Reading Time: 3 minutesThe Australian Federal Police charged a 29-year-old man from Lidcombe with human exit trafficking in January this year. The man was sentenced to 21 months in jail by the NSW District Court for forcing his wife and 2-month-old baby to board a flight to India, news.com.au reported.
Footage of the woman being coerced by her husband, his mother and a friend has been released the AFP. In the video, the man is seen placing his hand on the distressed mother’s shoulder while ushering her and the baby girl towards departure gates.
Court records showed that in March 2017, the man bought a one-way ticket for his Indian wife and Australian-born child a flight from Sydney to India.
The trafficking victim told police that the man had threatened to kill her if she did not agree to his demands, according to a Daily Mail report.
After his wife’s flight landed in India, the man reached out to the Department of Immigration with incorrect information about the mother in hopes to have her banned from returning to Australia.
However, after the incident, the woman contacted Australian authorities who assigned her case to AFP’s Human Trafficking team. In September 2017 the human trafficker was served with a court attendance notice after the AFP raided his residence, the daily reported.
Two months later, he was consequently arrested by authorities at Sydney International Airport where he was meant to board a flight to Bangkok.
The man pleaded guilty to one count of trafficking in persons (exit from Australia), news.com.au. reported.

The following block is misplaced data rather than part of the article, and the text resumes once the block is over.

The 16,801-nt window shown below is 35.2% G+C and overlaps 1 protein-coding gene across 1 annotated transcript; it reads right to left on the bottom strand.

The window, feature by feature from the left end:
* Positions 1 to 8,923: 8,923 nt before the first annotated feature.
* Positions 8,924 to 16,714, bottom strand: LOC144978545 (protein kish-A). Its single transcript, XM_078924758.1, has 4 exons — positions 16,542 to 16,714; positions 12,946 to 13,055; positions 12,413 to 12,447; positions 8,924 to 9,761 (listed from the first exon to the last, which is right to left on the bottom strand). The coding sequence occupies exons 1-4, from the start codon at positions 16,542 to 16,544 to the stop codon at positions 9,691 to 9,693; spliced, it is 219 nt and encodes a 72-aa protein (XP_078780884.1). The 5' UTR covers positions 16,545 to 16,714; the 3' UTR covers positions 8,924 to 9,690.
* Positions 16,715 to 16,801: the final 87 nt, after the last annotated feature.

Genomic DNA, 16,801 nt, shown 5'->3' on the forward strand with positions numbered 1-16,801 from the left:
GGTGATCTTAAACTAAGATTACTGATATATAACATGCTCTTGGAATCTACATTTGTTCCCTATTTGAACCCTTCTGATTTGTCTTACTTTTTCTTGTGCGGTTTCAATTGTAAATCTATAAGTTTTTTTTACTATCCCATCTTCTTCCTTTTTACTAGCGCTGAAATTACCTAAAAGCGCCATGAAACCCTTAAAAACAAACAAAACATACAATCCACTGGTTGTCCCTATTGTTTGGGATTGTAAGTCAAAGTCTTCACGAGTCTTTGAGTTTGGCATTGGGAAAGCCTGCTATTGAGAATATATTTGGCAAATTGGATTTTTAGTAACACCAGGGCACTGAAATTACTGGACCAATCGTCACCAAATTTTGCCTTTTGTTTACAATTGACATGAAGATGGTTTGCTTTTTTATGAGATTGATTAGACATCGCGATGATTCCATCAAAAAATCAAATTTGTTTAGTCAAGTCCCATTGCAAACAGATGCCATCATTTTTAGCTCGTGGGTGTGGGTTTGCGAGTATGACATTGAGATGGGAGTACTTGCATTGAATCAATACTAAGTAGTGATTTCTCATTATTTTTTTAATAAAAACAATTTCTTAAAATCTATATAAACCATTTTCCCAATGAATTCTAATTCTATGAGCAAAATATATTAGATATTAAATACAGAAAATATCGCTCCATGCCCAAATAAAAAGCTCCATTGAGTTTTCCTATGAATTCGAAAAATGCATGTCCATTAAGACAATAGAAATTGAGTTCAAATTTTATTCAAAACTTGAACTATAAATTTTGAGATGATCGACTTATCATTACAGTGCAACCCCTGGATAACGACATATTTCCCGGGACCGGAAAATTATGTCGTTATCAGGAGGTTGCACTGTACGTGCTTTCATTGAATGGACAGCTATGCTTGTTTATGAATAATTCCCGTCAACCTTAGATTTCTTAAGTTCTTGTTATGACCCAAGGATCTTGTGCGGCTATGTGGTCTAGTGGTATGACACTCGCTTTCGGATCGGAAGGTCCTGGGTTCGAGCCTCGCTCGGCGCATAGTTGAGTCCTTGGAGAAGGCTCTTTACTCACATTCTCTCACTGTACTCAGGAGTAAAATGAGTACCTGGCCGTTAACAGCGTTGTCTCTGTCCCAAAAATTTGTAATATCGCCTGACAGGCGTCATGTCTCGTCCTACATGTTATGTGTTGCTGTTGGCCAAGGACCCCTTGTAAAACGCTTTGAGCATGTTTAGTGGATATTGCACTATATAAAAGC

In an impactful statement to the court, his wife said that the traumatising experience made her fear for her and her daughter’s life.
“Because of his actions, I live in constant fear and stress knowing the lengths he will go to find us and harm us. This fear and stress impacts my physical, emotional and mental health,” she said, according to the news report.
Victims of human trafficking often fear coming forward, AFP Commander Hilda Sirec said.
‘Human trafficking is not often discussed or even considered to be an issue in Australian society. It is often unreported, but the reality is that Australia is not immune to human trafficking and victims in our communities are suffering in silence,’ Cmdr. Hilda explained, as per news reports.
‘It is thanks to brave people like the woman involved in this matter that our investigators were able to work with her to see justice done.
‘AFP investigators in our human trafficking teams work tirelessly to ensure the well-being of all victims who come forward and seek an escape. Their cases are handled with compassion and great care.
‘Our partnerships across the sector, including with NGOs, are crucial in ensuring this often hidden crime comes to the surface, is talked about and the signs are understood. Without the community’s help, it’s very difficult for our investigators to take appropriate action and help victims of human trafficking.’
The daily also reported that the AFP had received 223 reports of human trafficking and slavery offences between 2019 and 2020.
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